Ledo will be able to practice with the Friars and enroll in classes, but he won't be eligible to compete for Providence until next season, when he will be a redshirt freshman with four years of eligibility remaining.
Why so unsurprising? Because Ledo was allowed to enroll in classes beginning at Providence this week; he wouldn't have been allowed to do so by the NCAA until his eligibility status had been determined, even if the NCAA hadn't yet informed Providence of its ruling. Once Ledo started taking classes, one of two decisions was possible -- that he was fully qualified, or partially qualified, and the latter always seemed more likely.
For everyone in need of a reminder what all this partial-qualifier stuff is about, check out Dana O'Neil's handy explanation, hot off the presses, here. There will no doubt be some angst among Providence fans, not only for the decision itself but for the time it took for the NCAA to come to it. But as Dana writes today, when it comes to qualifying players -- particularly high-profile recruits with shaky academic backgrounds -- the oft-overwhelmed NCAA Eligibility Center is bound to take its time.
For his part, Providence coach Ed Cooley has handled the decision well. From Katz's report:
The news was well received by coach Ed Cooley, who had been worried that the highly touted Ledo would be ruled ineligible to even practice due to an academic past that included attending four different high schools in five years.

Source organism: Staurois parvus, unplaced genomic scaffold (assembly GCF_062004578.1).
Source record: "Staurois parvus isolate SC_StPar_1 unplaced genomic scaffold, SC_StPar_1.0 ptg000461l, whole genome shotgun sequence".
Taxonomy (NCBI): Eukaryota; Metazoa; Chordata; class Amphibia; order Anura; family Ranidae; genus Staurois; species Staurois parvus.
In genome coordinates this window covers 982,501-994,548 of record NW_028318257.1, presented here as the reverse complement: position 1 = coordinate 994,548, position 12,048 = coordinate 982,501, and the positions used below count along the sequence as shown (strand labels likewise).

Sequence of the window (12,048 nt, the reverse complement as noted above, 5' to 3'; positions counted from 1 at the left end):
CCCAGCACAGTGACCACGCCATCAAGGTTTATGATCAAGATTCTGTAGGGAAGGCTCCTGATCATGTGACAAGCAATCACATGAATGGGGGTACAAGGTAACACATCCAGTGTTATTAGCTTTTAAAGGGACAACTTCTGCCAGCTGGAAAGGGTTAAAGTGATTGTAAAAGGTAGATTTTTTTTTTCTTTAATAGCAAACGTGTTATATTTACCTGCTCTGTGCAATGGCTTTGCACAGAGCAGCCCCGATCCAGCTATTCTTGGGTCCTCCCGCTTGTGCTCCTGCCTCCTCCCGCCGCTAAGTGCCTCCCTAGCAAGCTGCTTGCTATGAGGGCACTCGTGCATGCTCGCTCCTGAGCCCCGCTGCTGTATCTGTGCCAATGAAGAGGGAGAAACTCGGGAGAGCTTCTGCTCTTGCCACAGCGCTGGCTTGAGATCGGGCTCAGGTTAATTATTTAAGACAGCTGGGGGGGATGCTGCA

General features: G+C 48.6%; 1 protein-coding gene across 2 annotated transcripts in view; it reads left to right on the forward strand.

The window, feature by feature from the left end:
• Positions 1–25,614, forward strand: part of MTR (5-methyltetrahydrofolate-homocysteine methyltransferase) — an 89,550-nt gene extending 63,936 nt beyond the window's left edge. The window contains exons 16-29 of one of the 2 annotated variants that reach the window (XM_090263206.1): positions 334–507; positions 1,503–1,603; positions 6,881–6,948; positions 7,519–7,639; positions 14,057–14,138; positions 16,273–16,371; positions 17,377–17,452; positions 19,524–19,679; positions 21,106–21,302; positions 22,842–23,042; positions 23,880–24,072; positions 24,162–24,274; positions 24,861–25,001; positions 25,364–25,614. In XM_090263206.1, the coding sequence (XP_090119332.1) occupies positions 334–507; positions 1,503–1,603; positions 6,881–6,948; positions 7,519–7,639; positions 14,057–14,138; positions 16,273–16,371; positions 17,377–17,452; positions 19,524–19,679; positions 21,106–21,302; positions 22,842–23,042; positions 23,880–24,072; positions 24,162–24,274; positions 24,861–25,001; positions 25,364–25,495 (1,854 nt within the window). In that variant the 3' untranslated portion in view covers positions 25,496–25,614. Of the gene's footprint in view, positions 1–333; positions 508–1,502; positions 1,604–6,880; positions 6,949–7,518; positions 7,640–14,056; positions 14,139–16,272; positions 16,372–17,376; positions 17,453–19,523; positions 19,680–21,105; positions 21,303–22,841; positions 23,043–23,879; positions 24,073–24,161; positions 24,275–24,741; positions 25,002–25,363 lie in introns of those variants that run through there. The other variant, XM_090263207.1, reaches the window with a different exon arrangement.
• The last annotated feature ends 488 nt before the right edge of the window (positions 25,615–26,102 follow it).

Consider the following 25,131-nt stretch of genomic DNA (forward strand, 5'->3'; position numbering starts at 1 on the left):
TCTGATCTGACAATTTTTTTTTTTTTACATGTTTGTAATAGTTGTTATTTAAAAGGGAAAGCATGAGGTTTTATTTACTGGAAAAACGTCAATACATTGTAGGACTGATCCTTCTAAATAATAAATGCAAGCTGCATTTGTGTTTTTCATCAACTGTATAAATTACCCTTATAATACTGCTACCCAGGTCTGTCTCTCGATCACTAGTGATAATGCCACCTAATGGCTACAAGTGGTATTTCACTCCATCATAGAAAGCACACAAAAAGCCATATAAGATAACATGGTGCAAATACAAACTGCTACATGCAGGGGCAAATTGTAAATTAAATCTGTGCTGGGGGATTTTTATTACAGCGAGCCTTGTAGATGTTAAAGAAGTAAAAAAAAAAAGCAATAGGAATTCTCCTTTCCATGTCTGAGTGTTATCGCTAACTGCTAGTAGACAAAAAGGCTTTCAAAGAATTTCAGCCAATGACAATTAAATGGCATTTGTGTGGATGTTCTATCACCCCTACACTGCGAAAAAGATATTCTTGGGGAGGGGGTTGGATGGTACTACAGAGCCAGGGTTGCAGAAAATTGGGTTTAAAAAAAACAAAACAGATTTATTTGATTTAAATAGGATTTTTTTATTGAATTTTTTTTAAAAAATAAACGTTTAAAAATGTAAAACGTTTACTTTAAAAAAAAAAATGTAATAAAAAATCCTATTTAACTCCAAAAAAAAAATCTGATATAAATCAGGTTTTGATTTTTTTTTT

Cooley feared that if Ledo wasn't granted partial eligibility to practice he wouldn't come to school. Ledo then could have sat out the year and declared for the NBA draft in the spring. He still could do that, but the odds now are more likely he'll play at least one season for the Friars.
Indeed, though Ledo could change his mind -- he did attend four different high schools in five years, after all -- he has repeatedly stated his desire to remain at Providence and play at least one season for the team. At the very least, even if Ledo does eventually change his mind, he will get the benefit of at least one year of higher education at a quality institution, as well as the benefits of participating (in every way other than actually playing) at a Division I program. That's not nothing.
It does, however, delay Providence's purported rise. Ledo and fellow guard Kris Dunn -- both ranked among the best 25 players in the class of 2012 -- are the linchpins of Cooley's first splashy class at PC. Ledo is out for the season. This summer, Dunn suffered a shoulder injury that required surgery and could cost him the early months of the season, if not longer. He'll be available sooner than Ledo, but in any case Providence will move forward with a team that much more closely resembles 2012's 15-17 squad than the one Cooley might have optimistically envisioned.
Still, as Cooley himself has said, it could have been worse. And when (or if) Ledo does return in 2012-13, Providence's trajectory will still be moving upward -- if not as quickly as its fans may have hoped.